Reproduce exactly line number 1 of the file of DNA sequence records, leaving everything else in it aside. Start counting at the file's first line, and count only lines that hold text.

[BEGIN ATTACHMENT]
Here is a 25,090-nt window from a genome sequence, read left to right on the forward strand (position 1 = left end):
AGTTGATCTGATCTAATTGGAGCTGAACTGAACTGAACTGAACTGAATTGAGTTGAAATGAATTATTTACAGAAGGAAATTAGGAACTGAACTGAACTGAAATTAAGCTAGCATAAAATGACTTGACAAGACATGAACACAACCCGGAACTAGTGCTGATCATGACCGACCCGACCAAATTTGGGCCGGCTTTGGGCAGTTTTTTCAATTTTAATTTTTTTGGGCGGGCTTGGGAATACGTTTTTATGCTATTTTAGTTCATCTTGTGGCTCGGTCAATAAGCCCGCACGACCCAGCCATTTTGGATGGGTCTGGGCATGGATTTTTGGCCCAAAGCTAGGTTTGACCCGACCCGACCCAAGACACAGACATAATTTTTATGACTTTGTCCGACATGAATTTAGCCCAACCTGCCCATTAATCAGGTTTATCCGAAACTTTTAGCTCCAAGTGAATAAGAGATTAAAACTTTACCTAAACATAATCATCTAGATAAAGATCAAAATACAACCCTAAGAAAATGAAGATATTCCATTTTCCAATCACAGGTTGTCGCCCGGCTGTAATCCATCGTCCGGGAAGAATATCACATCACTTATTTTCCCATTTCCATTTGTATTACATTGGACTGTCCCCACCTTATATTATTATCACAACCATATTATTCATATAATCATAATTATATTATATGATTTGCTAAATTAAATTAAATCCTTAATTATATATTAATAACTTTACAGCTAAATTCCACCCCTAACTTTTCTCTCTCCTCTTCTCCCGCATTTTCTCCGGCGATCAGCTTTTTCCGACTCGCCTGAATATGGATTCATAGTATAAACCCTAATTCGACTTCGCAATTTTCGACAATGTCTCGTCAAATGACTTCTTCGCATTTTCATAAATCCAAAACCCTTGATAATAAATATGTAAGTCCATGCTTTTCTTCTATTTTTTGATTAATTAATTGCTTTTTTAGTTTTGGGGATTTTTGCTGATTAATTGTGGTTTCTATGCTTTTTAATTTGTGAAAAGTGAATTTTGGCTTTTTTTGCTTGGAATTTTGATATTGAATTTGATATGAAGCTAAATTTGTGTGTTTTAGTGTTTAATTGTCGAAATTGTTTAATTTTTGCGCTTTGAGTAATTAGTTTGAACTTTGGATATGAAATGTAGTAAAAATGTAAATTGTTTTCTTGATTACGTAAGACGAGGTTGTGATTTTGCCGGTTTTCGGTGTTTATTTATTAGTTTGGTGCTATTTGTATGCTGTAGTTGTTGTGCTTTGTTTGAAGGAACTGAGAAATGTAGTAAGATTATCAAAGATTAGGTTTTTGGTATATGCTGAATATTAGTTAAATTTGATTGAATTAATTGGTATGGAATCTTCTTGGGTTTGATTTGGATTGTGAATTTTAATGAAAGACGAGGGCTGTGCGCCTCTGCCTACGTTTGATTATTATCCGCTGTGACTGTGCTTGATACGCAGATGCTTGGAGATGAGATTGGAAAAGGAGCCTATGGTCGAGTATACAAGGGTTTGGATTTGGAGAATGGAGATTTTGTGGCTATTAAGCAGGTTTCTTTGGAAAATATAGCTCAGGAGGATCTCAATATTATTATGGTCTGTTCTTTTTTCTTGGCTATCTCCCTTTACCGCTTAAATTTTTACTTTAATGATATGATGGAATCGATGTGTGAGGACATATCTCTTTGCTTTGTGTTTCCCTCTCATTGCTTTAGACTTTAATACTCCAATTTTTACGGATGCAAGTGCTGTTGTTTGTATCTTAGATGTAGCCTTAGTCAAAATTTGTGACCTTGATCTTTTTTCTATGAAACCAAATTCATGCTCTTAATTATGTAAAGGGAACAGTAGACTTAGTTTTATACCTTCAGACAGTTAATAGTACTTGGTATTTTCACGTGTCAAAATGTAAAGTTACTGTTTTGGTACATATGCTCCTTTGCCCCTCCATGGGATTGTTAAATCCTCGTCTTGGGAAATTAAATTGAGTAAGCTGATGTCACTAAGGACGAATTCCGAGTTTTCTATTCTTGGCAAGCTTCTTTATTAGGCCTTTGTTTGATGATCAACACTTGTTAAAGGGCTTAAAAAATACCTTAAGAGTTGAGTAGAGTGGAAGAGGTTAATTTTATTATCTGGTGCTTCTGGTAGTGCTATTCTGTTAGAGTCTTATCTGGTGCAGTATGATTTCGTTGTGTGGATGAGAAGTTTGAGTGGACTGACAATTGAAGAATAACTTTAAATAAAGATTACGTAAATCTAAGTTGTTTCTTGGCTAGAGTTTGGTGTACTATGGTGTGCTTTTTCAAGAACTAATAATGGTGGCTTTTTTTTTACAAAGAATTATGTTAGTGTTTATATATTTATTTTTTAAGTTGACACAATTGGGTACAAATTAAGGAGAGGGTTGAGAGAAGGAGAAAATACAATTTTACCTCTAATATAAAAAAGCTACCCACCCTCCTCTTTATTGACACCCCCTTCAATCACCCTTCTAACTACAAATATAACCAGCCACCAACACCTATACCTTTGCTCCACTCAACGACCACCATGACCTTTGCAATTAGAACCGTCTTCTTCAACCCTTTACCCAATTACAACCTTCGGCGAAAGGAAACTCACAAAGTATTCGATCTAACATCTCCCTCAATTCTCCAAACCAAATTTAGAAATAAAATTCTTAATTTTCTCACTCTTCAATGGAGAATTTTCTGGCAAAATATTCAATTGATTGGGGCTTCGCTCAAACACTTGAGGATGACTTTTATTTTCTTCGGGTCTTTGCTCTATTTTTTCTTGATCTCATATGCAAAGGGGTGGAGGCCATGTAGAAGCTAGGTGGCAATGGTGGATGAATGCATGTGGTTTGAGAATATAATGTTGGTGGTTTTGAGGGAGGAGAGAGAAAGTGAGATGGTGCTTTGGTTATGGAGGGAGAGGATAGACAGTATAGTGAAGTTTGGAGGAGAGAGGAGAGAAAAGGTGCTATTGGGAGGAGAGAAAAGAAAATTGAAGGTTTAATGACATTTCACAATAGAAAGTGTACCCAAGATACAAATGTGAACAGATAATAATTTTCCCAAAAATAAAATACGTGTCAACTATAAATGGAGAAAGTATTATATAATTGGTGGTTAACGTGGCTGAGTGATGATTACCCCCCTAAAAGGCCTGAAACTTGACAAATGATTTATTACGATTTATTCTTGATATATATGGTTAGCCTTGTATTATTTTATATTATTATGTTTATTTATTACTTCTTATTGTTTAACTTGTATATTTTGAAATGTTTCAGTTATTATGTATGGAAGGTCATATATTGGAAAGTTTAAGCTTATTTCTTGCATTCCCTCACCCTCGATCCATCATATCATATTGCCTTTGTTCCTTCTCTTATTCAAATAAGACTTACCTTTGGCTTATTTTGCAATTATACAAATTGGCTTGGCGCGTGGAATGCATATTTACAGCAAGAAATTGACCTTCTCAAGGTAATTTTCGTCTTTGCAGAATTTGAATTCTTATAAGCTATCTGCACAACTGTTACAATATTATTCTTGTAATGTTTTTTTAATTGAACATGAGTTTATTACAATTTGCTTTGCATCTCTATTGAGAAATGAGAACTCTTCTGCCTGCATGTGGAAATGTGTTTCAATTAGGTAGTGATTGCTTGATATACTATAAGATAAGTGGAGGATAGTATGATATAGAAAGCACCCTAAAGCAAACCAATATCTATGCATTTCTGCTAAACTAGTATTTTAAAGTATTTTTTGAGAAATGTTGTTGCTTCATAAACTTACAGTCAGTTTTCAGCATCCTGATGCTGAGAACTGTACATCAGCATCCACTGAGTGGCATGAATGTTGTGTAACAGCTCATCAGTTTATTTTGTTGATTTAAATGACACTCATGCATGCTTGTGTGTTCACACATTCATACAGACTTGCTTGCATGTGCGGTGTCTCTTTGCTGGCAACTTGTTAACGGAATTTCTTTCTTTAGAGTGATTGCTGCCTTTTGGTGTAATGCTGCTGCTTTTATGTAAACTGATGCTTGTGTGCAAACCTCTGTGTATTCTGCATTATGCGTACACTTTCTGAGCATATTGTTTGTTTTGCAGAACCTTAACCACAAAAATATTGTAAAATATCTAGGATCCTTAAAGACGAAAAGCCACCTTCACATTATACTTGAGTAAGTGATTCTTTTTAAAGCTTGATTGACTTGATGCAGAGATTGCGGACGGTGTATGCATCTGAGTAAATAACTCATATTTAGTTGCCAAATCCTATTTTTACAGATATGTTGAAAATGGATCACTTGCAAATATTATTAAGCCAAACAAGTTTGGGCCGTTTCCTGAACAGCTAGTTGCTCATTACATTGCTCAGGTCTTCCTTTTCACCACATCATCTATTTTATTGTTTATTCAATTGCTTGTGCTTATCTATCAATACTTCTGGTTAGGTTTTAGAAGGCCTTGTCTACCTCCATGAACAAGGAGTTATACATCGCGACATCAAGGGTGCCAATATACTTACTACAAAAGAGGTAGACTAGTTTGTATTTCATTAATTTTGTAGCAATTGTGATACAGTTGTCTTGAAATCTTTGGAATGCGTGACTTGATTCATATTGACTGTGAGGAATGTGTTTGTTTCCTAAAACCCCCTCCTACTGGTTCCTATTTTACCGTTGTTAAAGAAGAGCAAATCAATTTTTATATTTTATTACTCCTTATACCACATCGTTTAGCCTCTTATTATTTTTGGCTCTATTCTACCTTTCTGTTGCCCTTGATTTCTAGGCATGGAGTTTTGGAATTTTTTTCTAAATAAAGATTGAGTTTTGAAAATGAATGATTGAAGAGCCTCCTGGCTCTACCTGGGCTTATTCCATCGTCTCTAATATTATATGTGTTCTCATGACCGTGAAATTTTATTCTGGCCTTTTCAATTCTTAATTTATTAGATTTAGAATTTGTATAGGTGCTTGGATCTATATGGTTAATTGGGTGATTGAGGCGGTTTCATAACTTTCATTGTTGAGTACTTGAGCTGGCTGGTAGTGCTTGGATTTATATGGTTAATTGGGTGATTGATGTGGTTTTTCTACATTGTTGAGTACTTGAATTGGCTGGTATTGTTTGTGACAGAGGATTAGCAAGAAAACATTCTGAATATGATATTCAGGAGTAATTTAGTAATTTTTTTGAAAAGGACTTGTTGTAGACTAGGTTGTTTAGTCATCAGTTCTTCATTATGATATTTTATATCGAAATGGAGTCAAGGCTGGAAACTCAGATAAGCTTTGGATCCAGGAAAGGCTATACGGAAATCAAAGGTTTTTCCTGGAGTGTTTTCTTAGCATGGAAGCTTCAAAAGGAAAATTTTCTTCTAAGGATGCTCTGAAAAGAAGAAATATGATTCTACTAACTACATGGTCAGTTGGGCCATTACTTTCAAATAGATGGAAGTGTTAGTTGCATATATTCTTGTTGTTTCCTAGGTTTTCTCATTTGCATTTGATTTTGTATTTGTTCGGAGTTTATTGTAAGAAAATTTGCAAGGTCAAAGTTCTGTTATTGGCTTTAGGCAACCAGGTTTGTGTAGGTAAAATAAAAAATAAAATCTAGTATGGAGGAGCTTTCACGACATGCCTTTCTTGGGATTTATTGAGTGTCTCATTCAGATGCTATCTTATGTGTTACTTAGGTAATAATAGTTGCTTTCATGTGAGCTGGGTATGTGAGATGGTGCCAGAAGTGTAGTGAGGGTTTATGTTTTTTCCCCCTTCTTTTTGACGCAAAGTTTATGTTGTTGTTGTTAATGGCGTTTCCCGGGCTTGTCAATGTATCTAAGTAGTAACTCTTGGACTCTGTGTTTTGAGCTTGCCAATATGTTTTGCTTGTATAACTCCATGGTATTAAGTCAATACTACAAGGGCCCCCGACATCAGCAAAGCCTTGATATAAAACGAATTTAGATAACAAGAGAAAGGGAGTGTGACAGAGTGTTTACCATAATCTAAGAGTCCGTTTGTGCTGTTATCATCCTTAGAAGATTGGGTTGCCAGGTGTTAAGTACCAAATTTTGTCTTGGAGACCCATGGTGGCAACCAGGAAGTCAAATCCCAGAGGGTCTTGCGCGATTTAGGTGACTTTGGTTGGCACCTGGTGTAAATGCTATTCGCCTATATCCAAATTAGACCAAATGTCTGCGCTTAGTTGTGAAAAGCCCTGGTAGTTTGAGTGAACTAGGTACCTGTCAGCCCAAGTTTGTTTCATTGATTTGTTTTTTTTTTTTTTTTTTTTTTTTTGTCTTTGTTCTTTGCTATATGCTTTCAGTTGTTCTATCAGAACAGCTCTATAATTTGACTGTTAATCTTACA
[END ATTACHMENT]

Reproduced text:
Here is a 25,090-nt window from a genome sequence, read left to right on the forward strand (position 1 = left end):